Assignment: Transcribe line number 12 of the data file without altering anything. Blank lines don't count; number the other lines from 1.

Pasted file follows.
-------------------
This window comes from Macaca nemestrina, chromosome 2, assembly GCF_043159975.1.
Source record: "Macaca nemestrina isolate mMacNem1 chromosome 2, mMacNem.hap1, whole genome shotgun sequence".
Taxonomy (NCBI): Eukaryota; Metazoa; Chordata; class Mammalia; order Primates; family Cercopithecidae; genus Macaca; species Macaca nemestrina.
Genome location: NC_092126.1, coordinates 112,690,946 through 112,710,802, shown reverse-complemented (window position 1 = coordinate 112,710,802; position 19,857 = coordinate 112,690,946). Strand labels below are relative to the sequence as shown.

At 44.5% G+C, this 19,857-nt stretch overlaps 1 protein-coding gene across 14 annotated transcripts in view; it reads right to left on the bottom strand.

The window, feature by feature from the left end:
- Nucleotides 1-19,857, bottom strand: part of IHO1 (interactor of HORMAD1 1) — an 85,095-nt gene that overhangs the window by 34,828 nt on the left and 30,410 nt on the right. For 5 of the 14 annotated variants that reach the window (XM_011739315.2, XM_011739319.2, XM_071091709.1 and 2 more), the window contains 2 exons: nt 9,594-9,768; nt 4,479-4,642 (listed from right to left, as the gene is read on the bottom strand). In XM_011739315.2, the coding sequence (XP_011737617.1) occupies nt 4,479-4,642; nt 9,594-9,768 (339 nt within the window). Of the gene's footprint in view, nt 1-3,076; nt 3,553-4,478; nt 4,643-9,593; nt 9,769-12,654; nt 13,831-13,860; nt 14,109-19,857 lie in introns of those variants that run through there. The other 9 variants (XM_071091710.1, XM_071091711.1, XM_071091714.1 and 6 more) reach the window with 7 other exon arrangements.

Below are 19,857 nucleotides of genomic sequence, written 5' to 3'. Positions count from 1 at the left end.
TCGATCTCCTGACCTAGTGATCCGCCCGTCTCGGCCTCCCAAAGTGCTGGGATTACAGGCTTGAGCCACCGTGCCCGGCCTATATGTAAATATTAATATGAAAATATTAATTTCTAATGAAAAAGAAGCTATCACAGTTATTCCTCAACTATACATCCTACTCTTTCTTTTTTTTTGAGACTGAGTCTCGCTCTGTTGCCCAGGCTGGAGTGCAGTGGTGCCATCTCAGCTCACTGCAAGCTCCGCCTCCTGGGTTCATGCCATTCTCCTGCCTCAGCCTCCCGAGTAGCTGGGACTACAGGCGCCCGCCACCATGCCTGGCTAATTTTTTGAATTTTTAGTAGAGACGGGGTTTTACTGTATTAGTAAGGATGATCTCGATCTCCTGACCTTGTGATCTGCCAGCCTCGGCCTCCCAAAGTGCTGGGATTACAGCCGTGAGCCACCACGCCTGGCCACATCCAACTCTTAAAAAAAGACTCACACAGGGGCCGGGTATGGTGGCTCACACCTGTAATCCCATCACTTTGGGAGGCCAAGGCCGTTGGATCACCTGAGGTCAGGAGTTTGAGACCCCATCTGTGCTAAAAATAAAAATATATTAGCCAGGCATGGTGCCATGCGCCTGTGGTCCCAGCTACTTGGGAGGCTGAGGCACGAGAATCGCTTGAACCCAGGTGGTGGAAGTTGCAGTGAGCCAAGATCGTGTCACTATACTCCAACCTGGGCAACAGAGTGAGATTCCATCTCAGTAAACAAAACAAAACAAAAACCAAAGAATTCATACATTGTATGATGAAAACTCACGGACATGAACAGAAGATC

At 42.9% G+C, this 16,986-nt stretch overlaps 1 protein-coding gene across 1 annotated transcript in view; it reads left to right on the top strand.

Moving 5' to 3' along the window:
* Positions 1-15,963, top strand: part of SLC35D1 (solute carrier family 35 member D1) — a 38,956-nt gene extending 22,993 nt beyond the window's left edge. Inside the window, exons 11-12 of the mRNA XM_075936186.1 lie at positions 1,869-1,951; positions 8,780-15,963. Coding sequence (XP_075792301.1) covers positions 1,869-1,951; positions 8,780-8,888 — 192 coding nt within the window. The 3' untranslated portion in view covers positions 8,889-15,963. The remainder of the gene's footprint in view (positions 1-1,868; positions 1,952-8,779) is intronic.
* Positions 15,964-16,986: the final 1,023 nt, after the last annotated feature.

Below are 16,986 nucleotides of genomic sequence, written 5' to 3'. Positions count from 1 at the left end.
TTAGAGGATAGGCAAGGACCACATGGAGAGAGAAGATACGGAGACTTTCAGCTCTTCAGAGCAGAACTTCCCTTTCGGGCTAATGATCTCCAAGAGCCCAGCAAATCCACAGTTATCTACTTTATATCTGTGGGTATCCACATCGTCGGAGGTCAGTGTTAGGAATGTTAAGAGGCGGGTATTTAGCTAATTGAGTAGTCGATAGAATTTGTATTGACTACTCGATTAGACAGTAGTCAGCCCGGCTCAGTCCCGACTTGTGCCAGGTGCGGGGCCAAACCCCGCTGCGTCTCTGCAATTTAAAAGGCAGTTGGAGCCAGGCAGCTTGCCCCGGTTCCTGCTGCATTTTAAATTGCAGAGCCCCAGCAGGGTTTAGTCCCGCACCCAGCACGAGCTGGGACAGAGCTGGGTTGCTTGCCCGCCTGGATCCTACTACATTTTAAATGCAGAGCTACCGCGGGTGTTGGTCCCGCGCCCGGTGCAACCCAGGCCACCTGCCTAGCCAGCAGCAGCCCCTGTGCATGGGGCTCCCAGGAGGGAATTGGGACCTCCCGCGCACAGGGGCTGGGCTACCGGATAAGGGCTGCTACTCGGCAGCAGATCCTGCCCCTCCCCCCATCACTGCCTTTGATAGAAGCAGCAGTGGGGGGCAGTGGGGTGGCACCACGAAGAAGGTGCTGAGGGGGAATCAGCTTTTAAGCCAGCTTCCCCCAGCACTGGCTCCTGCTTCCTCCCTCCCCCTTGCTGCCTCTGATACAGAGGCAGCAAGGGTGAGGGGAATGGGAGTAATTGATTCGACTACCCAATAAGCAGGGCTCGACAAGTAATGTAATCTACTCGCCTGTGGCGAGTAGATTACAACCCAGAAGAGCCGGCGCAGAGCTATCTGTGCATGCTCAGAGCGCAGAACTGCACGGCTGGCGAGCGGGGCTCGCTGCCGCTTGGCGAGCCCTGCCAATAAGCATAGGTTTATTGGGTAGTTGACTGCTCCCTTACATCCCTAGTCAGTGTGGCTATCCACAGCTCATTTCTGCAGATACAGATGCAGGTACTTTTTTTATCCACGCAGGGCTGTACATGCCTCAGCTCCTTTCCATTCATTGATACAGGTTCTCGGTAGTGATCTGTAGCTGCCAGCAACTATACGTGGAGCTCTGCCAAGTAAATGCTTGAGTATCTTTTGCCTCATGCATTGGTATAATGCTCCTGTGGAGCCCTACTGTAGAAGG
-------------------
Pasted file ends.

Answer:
* Positions 1-15,963, top strand: part of SLC35D1 (solute carrier family 35 member D1) — a 38,956-nt gene extending 22,993 nt beyond the window's left edge. Inside the window, exons 11-12 of the mRNA XM_075936186.1 lie at positions 1,869-1,951; positions 8,780-15,963. Coding sequence (XP_075792301.1) covers positions 1,869-1,951; positions 8,780-8,888 — 192 coding nt within the window. The 3' untranslated portion in view covers positions 8,889-15,963. The remainder of the gene's footprint in view (positions 1-1,868; positions 1,952-8,779) is intronic.